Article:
Report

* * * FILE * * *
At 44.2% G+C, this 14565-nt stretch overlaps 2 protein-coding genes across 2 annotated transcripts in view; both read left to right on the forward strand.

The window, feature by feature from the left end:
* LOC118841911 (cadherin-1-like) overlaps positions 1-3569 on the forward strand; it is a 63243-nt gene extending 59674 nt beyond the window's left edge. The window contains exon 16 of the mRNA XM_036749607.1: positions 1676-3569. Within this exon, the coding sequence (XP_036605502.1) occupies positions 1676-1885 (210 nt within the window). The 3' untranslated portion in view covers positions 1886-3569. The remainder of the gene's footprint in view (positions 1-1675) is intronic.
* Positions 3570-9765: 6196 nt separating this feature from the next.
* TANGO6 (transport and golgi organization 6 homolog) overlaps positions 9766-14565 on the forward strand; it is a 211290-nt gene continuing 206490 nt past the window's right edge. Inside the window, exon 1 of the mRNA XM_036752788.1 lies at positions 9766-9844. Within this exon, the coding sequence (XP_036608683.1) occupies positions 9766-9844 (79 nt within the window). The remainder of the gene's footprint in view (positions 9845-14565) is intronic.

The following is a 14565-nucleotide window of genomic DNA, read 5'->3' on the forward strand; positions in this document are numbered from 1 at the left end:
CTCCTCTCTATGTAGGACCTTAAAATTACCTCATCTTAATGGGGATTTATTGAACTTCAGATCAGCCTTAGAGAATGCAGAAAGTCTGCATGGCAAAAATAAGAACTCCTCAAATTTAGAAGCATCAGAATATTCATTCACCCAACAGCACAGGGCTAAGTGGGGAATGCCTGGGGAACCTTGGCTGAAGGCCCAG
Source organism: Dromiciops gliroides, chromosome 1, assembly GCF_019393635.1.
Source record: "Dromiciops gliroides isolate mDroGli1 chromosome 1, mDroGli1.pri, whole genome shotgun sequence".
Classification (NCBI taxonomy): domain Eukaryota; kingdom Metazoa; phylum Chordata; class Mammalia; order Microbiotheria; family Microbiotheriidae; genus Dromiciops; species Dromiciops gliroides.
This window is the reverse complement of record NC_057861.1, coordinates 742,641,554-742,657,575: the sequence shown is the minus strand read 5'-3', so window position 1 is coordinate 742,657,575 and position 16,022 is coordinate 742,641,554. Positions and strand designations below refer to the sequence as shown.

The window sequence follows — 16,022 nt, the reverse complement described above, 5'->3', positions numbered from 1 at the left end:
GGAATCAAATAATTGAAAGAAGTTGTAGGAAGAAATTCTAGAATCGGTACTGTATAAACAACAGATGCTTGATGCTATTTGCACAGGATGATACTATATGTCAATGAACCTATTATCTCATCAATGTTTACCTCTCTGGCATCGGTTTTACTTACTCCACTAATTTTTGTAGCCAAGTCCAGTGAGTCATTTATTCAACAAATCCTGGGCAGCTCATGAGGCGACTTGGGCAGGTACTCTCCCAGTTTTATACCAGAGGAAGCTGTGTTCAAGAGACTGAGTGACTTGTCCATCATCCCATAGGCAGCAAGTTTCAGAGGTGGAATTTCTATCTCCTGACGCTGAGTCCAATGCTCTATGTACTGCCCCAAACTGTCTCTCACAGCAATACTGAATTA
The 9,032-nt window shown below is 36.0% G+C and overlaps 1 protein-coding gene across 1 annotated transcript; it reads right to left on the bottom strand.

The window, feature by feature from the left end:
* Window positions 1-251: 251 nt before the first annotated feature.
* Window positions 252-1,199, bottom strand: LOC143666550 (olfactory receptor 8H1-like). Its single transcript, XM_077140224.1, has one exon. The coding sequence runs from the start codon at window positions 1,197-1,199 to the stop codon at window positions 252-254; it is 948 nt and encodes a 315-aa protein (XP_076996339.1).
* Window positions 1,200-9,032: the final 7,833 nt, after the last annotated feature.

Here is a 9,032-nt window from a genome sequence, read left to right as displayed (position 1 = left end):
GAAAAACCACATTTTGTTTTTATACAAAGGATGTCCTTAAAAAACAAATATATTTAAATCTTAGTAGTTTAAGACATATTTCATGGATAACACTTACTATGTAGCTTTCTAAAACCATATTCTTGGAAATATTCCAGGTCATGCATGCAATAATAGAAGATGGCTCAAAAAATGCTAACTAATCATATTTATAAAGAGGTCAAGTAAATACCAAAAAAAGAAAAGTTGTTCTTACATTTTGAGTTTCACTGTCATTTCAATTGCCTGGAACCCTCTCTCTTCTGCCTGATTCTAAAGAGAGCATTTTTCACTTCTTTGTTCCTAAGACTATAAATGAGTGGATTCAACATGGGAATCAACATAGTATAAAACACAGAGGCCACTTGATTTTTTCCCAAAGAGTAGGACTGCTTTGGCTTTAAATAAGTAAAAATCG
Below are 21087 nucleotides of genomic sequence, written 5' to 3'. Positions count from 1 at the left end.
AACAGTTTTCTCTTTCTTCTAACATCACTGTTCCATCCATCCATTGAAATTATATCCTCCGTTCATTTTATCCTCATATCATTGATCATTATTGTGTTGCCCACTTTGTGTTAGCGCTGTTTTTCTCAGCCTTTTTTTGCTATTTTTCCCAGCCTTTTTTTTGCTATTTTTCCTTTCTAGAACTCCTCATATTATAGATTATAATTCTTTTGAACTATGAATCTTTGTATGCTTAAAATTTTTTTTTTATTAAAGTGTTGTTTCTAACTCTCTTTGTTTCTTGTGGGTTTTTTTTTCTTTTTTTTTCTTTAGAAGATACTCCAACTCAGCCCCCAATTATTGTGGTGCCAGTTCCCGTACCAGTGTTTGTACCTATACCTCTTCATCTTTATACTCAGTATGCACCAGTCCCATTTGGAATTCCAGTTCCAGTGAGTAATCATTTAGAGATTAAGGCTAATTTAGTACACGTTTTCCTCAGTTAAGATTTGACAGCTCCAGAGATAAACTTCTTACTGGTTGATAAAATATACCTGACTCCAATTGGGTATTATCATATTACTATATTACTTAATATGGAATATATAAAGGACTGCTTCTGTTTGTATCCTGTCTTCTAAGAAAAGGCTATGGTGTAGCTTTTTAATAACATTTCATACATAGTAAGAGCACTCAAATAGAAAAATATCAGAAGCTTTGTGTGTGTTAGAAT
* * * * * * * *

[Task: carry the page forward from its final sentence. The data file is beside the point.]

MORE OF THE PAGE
STAIR Codes: A General Family of Erasure Codes for Tolerating Device and Sector Failures in Practical Storage Systems Mingqiang Li and Patrick P. C. Lee The Chinese University of Hong Kong FAST ’14 1 Device and Sector Failures Storage systems susceptible to both device and sector failures • Device failure: data loss in an entire device • Sector failure: data loss in a sector (a) Annual disk failure rate: 1~10% (c) Sector failure bursts can be long (> 5) ×% × 1e+09 for 500GB disks (b) Sector failures can be more frequent than disk failures Annual disk failure rate [Pinheiro et al., FAST’07] Annual sector failure rate [Bairavasundaram et al., SIGMETRICS ’07] Burstiness of sector failures [Schroeder et al., FAST ’10] 2 Erasure Coding Erasure coding: adds redundancy to data (N,K) systematic MDS codes • Encodes K data pieces to create N-K parity pieces • Stripes the N pieces across disks • Any K out of N pieces can recover original K data pieces and the N-K parity pieces fault tolerance Three erasure coding schemes: • Traditional RAID and erasure codes (e.g., Reed-Solomon codes) • Intra-Device Redundancy (IDR) • Sector-Disk (SD) codes 3 Mixed Failure Scenario Consider an example failure scenario with • m=1 entirely failed device, and • m′=2 partially failed devices with 1 and 3 sector failures Question: How can we efficiently tolerate such a mixed failure scenario via erasure coding? 4 Traditional RAID and Erasure Codes 5 data devices 3 parity devices to tolerate • m=1 entirely failed device • m′=2 partially failed devices Overkill to use 2 parity devices to tolerate m′=2 partially failed devices • Device-level tolerance only 5 Intra-Device Redundancy (IDR) [Dholakia et al., TOS 2008] 3 parity sectors per data device to tolerate a sector failure burst of length 3 m=1 parity device Still overkill to add parity sectors per data device 6 Sector-Disk (SD) Codes Simultaneously tolerate [Plank et al., FAST ’13, TOS’14] • m entirely failed devices • s failed sectors (per stripe) in partially failed devices Construction currently limited to s ≤ 3 m parity devices s parity sectors How to tolerate our mixed failure scenario? • m=1 entirely failed device, and • m′=2 partially failed devices with 1 and 3 sector failures 7 Sector-Disk (SD) Codes [Plank et al., FAST ’13, TOS’14] s=4 global parity sectors to tolerate any 4 sector failures m=1 parity device Such an SD code is unavailable 8 Our Work Construct a general, space-efficient family of erasure codes to tolerate both device and sector failures a) General: without any restriction on • size of a storage array, • number of tolerable device failures, or • number of tolerable sector failures b) Space-efficient: • number of global parity sectors = number of sector failures (like SD codes) STAIR Codes 9 Key Ideas of STAIR Codes Sector failure coverage vector e • Defines a pattern of how sector failures occur, rather than how many sector failures would occur Code structure based on two encoding phases • Each phase builds on an MDS code Two encoding methods: upstairs and downstairs encoding • Reuse computed parity results in encoding • Provide complementary performance gains 10 Sector Failure Coverage Vector SD codes define s • Tolerate any combination of s sector failures per stripe • Currently limited to s ≤ 3 STAIR codes define sector failure coverage vector e = (e0, e1, e2, …, em′-1 ) • Bounds # of partially failed devices m′ • Bounds # of sector failures per device el (0 ≤ l ≤ m′ -1) • el = s • Rationale: sector failures come in small bursts Can define small m′ and reasonable size el for bursts 11 Sector Failure Coverage Vector Set e=(1, 3): • At most 2 devices (aside entirely failed devices) have sector failures • One device has at most 3 sector failures, and • Another one has at most 1 sector failure 12 Parity Layout e=(1, 3) global parity sectors m=1 parity device Q: How to generate the e=(1, 3) global parity sectors and the m=1 parity device? A: Use two MDS codes Crow and Ccol 13 Two Encoding Phases Phase 1 m=1 parity device Crow: data parity devices + intermediate parities Phase 2 Ccol: intermediate parities e=(1, 3) global parity sectors global parity sectors Q: How to keep the global parity sectors inside a stripe? 14 Two Encoding Phases Phase 1 m=1 parity device e=(1, 3) inside global parity sectors Phase 2 e=(1, 3) outside global parity sectors A: set outside global parity sectors as zeroes; reconstruct inside global parity sectors 15 Augmented Rows Q: How do we compute inside parity sectors? • A: Augment a stripe Encode each column with Ccol to form augmented rows • Generate virtual parities in augmented rows Each augmented row is a codeword of Crow 16 Upstairs Encoding Idea: Generate parities in upstairs direction Can be generalized as upstairs decoding for recovering failures 17 Upstairs Encoding Detailed steps: Crow: (10,7) code Ccol: (7,4) code 18 Upstairs Encoding Detailed steps: Crow: (10,7) code Ccol: (7,4) code 19 Upstairs Encoding Detailed steps: Crow: (10,7) code Ccol: (7,4) code 20 Upstairs Encoding Detailed steps: Crow: (10,7) code Ccol: (7,4) code 21 Upstairs Encoding Detailed steps: Crow: (10,7) code Ccol: (7,4) code 22 Upstairs Encoding Detailed steps: Crow: (10,7) code Ccol: (7,4) code 23 Upstairs Encoding Detailed steps: Crow: (10,7) code Ccol: (7,4) code 24 Upstairs Encoding Detailed steps: Crow: (10,7) code Ccol: (7,4) code 25 Upstairs Encoding Detailed steps: Crow: (10,7) code Ccol: (7,4) code 26 Upstairs Encoding Detailed steps: Crow: (10,7) code Ccol: (7,4) code 27 Upstairs Encoding Detailed steps: Crow: (10,7) code Ccol: (7,4) code 28 Upstairs Encoding Detailed steps: Crow: (10,7) code Ccol: (7,4) code 29 Upstairs Encoding Detailed steps: Crow: (10,7) code Ccol: (7,4) code 30 Upstairs Encoding Detailed steps: Notes: parity computations reuse previously computed Crow: (10,7) code parities Ccol: (7,4) code 31 Downstairs Encoding Another idea: Generate parities in downstairs direction Cannot be generalized for decoding 32 Downstairs Encoding Detailed steps: Crow: (10,7) code Ccol: (7,4) code 33 Downstairs Encoding Detailed steps: Crow: (10,7) code Ccol: (7,4) code 34 Downstairs Encoding Detailed steps: Crow: (10,7) code Ccol: (7,4) code 35 Downstairs Encoding Detailed steps: Crow: (10,7) code Ccol: (7,4) code 36 Downstairs Encoding Detailed steps: Crow: (10,7) code Ccol: (7,4) code 37 Downstairs Encoding Detailed steps: Like upstairs encoding, parity computations reuse previouslyC computed parities C : (7,4) code row: (10,7) code col 38 Choosing Encoding Methods The two methods are complementary Upstairs Intuition: e=(1, 3) with m′=2 Downstairs m′=2 • Choose upstairs encoding for large m′ • Choose downstairs encoding for small m′ Details in paper 39 Evaluation Implementation • Built on libraries Jerasure [Plank, FAST’09] and GF-Complete [Plank, FAST’13] Testbed machine: • Intel Core i5-3570 CPU 3.40GHz with SSE4.2 Comparisons with RS codes and SD codes • Storage saving • Encoding/decoding speeds • Update cost 40 Storage Space Saving STAIR codes save devices compared to traditional erasure codes using device-level fault tolerance • s = # of tolerable sector failures • m′ = # of partially failed devices • r = chunk size As r increases, # of devices saved m′ 41 Encoding Speed n = number of devices r=16 (sectors per chunk) Encoding speed of STAIR codes is on order of 1000MB/s STAIR codes improve encoding speed of SD codes by 100%, due to parity reuse Similar results for decoding 42 Update Cost n=16 (devices) and r=16 (sectors per chunk) (Update penalty: average # of updated parity sectors for updating a data sector) Higher update penalty than traditional codes, due to global parity sectors Good for systems with rare updates (e.g., backup) or many full-stripe writes (e.g., SSDs) [Plank et al., FAST ’13, TOS’14] 43 Conclusions STAIR codes: a general family of erasure codes for tolerating both device and sector failures in a space-efficient manner Complementary upstairs encoding and downstairs encoding with improved encoding speed via parity reuse Open source STAIR Coding Library (in C): • http://ansrlab.cse.cuhk.edu.hk/software/stair 44